Brian has a Master's Degree in Social Work and is the father of three boys with Autism and ADHD. After receiving the same diagnoses himself, he went on to write 5 books and become a recognized specialist in the field. With a unique approach to helping parents and educators connect with their children who live with these unique challenges, Brian's captivating, interactive presentations and programs continue to change lives around the world. His message of self-compassion, resilience and the importance of working together is one we all need to hear. You can see all the exciting things Brian is up to at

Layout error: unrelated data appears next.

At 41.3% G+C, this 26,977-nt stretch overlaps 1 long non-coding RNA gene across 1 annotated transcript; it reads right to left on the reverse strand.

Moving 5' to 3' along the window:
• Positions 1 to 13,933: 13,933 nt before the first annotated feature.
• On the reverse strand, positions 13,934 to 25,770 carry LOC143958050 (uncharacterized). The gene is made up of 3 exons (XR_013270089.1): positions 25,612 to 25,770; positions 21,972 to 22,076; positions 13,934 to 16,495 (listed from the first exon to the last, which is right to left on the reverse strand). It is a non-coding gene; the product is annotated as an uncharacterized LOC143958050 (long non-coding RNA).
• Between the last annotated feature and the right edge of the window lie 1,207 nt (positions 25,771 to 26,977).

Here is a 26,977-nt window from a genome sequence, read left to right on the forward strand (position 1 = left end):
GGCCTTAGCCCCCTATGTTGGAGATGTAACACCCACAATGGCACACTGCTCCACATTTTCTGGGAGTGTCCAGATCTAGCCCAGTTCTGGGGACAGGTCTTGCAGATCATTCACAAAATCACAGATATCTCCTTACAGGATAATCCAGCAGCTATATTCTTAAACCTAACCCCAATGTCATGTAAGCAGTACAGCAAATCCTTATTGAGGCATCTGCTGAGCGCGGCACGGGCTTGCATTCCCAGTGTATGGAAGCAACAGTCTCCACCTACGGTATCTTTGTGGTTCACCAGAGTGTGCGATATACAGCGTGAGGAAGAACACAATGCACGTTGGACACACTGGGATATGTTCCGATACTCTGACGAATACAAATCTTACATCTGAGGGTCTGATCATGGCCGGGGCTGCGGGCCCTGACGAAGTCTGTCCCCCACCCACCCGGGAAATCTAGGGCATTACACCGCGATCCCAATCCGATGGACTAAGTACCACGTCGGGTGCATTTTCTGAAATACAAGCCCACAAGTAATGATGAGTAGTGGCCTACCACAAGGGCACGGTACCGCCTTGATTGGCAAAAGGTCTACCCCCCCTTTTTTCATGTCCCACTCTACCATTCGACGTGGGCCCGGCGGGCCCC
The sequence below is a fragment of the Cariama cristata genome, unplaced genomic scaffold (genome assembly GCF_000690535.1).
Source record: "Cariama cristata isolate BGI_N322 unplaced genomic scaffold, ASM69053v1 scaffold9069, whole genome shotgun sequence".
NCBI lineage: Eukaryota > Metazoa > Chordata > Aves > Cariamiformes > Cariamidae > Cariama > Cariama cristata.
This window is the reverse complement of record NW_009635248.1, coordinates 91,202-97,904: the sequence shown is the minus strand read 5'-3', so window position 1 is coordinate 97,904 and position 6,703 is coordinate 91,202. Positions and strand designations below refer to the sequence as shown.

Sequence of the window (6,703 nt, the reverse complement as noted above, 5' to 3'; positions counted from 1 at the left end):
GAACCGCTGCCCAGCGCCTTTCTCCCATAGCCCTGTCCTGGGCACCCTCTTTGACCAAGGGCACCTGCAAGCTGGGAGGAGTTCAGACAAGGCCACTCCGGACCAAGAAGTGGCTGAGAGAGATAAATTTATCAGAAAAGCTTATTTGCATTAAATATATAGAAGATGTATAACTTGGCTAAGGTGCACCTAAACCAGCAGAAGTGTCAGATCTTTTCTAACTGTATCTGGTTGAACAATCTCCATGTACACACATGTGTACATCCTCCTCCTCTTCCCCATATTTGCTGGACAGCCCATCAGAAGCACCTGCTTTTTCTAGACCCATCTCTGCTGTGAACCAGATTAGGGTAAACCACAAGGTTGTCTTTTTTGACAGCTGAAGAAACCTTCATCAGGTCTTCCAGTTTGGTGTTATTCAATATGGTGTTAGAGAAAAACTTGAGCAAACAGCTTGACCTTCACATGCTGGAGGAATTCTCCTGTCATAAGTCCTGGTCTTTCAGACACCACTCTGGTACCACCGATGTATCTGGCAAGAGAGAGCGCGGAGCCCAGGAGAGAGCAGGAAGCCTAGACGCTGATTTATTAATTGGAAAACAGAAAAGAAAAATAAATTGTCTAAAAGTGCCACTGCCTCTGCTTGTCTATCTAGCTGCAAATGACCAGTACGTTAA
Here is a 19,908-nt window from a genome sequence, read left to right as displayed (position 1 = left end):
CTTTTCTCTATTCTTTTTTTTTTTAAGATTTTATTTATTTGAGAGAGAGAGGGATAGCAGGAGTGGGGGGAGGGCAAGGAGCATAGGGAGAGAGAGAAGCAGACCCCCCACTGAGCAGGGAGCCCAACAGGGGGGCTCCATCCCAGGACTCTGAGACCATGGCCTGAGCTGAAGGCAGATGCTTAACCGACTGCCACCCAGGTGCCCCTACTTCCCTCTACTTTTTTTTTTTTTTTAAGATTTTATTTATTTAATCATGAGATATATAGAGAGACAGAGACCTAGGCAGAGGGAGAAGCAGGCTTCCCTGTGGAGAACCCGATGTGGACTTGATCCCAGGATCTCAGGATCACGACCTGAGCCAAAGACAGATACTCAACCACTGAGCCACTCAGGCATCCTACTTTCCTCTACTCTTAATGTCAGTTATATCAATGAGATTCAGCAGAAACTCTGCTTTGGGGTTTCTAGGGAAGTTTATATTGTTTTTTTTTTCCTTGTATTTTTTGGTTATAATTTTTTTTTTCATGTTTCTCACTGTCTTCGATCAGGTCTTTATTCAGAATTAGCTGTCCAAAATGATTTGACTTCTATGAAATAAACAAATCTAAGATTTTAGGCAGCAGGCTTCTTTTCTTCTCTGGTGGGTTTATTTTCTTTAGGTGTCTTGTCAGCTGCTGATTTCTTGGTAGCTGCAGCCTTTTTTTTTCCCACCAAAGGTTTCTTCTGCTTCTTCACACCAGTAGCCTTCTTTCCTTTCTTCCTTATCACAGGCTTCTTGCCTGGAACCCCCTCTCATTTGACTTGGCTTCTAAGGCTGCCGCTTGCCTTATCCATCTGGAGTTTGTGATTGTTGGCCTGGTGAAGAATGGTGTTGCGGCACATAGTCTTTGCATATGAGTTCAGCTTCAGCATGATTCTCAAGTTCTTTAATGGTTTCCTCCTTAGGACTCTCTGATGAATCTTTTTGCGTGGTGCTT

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Speaker 1: